Brazil makes impression on U.S.

Marvin Lazaro, April 16, 2001

NEW YORK — With a variety of products that it feels compares favorably with Europe and Asia, Brazil joined the wide array of countries that were showcasing their wares at spring market.

"We're here because we believe people love Brazilian things," said Maria Amelia Aranha, GMCA Trading Ltd., based in Westchester, NY. Personnel from GMCA Trading as well as Worldwide Imports Inc., Carpex Empreendimentos and L.C.T. Trading Co. were acting as collective representatives for the contingent.

From baby clothes and linens to dishes to women's clothing and handbags to lamps, candles and decorative tabletop items, to, of course, home textiles, the Brazilian contingent had it all on display at their pavilion.

According to Ignez Barreto, trade events officer, Brazilian Government Trade Bureau (BGTB), due to Brazil's rapidly growing economy, it was time for that country to begin exporting its products to the U.S. and abroad. The Trade Bureau is a department of the Consulate General of Brazil.

"We're here to set up our products with American companies and begin exporting as much as possible to here," said Marlene Soule, trade events officer, BGTB, summing up the mission of the Brazilian contingent. "The United States and Europe are the big markets, and we need to export goods here as much as possible.

"For us, this is the market," she continued, adding that the BGTB only participates in the spring market.

Soule said more than a dozen companies from Pernambuco, Bahia, Alagoas, Maranhao, Sao Paulo, Santos, Rio de Janeiro and Mina Gerais were brought by the Trade Bureau to the show.

What may set Brazilian companies apart from their Japanese and European counterparts, Barreto said, was that fact that although the quality was comparable, the designs were unique to Brazilian designers and their prices were generally lower, possibly by as much as 20 to 30 percent, a big factor considering the current state of the U.S. economy. The competition, despite the price differences, remains stiff and the U.S. home textiles market a difficult one to get a toehold in.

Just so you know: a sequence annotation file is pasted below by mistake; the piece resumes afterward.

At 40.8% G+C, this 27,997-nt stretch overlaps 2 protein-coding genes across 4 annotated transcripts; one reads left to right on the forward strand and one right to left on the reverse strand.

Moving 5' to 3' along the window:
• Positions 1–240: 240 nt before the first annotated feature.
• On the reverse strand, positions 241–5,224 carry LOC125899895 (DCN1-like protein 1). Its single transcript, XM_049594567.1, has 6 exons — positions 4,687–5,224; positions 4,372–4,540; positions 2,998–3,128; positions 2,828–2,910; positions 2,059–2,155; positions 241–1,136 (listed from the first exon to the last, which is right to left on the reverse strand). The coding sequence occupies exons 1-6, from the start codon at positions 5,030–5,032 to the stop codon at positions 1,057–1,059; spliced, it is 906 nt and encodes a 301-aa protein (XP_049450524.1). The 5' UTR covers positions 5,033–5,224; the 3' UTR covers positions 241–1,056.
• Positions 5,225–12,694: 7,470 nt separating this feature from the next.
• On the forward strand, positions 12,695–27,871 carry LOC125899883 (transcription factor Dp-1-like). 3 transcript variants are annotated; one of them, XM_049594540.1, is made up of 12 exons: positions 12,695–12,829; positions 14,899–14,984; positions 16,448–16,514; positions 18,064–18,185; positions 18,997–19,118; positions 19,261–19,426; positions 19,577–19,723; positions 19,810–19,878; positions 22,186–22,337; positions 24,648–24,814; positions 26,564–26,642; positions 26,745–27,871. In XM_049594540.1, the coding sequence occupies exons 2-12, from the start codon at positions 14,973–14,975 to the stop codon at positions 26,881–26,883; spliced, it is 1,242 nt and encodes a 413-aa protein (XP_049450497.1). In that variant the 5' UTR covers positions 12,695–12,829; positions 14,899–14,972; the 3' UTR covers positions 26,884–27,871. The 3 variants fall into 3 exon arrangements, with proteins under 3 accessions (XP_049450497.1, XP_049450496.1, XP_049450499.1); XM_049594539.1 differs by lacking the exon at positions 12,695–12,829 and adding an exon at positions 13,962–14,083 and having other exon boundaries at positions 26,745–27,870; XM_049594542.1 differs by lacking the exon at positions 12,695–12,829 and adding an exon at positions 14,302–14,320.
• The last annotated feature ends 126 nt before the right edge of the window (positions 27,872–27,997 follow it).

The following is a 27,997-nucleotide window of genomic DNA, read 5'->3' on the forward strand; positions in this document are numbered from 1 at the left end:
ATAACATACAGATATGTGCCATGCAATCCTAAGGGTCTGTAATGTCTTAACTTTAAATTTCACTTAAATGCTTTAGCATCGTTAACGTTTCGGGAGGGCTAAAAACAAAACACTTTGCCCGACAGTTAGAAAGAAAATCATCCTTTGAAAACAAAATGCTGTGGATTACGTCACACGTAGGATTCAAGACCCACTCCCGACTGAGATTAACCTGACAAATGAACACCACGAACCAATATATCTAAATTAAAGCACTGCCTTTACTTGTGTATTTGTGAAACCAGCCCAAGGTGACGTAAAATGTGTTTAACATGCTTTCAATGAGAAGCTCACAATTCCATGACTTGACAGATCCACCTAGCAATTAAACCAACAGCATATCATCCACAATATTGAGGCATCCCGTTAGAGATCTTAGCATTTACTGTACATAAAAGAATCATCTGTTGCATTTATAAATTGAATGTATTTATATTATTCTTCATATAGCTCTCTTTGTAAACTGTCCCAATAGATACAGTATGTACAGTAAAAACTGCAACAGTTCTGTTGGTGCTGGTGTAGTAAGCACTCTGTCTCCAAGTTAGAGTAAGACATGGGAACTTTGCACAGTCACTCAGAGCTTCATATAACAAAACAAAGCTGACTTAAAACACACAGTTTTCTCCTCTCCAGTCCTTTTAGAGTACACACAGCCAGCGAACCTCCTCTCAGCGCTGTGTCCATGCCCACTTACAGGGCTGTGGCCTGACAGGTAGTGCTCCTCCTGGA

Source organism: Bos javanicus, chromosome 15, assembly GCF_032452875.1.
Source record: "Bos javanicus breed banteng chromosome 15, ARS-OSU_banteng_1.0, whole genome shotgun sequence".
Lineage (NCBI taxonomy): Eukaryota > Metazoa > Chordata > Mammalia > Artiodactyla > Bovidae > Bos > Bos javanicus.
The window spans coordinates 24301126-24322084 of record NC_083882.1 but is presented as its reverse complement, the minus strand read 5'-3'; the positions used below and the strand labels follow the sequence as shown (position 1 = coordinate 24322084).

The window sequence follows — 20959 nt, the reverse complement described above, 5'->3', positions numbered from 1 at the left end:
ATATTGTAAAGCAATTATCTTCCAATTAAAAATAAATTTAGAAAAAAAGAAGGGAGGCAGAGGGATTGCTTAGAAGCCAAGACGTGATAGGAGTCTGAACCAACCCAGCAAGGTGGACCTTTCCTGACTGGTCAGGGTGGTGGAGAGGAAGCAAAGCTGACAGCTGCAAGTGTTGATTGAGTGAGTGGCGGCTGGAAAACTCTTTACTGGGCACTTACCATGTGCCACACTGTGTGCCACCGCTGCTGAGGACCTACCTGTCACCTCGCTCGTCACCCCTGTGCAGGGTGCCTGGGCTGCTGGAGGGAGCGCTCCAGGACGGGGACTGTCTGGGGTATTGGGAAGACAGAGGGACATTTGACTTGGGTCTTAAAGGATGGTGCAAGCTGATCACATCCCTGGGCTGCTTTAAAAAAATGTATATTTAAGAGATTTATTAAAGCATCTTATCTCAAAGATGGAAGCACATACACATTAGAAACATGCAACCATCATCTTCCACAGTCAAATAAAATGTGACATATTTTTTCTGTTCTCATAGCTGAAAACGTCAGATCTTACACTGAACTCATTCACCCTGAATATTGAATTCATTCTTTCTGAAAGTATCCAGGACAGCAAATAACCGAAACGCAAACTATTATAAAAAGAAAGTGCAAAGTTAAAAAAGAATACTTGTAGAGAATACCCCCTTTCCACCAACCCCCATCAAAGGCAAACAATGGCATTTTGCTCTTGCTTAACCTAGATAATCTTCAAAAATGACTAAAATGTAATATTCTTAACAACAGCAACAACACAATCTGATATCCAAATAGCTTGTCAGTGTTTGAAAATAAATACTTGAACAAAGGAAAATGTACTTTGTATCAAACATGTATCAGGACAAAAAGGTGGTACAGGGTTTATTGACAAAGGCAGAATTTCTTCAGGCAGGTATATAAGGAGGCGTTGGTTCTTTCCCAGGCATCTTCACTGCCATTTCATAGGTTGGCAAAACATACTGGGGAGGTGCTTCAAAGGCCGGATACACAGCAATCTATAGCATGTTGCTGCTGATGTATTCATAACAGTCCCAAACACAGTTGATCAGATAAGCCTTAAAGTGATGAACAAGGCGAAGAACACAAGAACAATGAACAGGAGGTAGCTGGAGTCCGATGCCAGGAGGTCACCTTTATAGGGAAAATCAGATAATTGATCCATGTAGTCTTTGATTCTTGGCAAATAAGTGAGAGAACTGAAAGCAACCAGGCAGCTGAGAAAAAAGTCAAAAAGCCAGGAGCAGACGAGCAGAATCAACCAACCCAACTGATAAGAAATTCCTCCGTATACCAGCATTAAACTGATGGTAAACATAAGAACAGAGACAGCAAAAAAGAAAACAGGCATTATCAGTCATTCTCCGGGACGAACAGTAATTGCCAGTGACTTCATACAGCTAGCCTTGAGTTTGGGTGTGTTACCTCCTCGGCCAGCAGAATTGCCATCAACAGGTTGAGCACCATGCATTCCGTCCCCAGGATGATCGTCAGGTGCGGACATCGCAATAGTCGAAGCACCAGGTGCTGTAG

"You could walk around the rest of the show and not find this kind of embroidery," Barreto said about the unique vagonite embroidery found on the hem of the flat sheet manufactured by the SoftLight company of Rio de Janeiro. "We have a great tradition and products when it comes to home textiles."

A 100 percent cotton twin sheet set featuring the detailed hand-made embellishment carried a wholesale price point of $132, while a duvet cover was $82, also wholesale.

Although the traffic at the show was slower than Barreto and Soule had hoped, both said that many contacts had been made with various companies which had shown interest.

Ironically, although the BGTB was at the show mainly to promote those companies which make home textiles, Barreto said much of the interest generated came as a result of the baby and infant clothing.

"Our goal is to promote [the home textiles] line. But everyone has been looking at that," she said, gesturing toward the baby items. "I don't understand it. Isn't this a home textiles show?"

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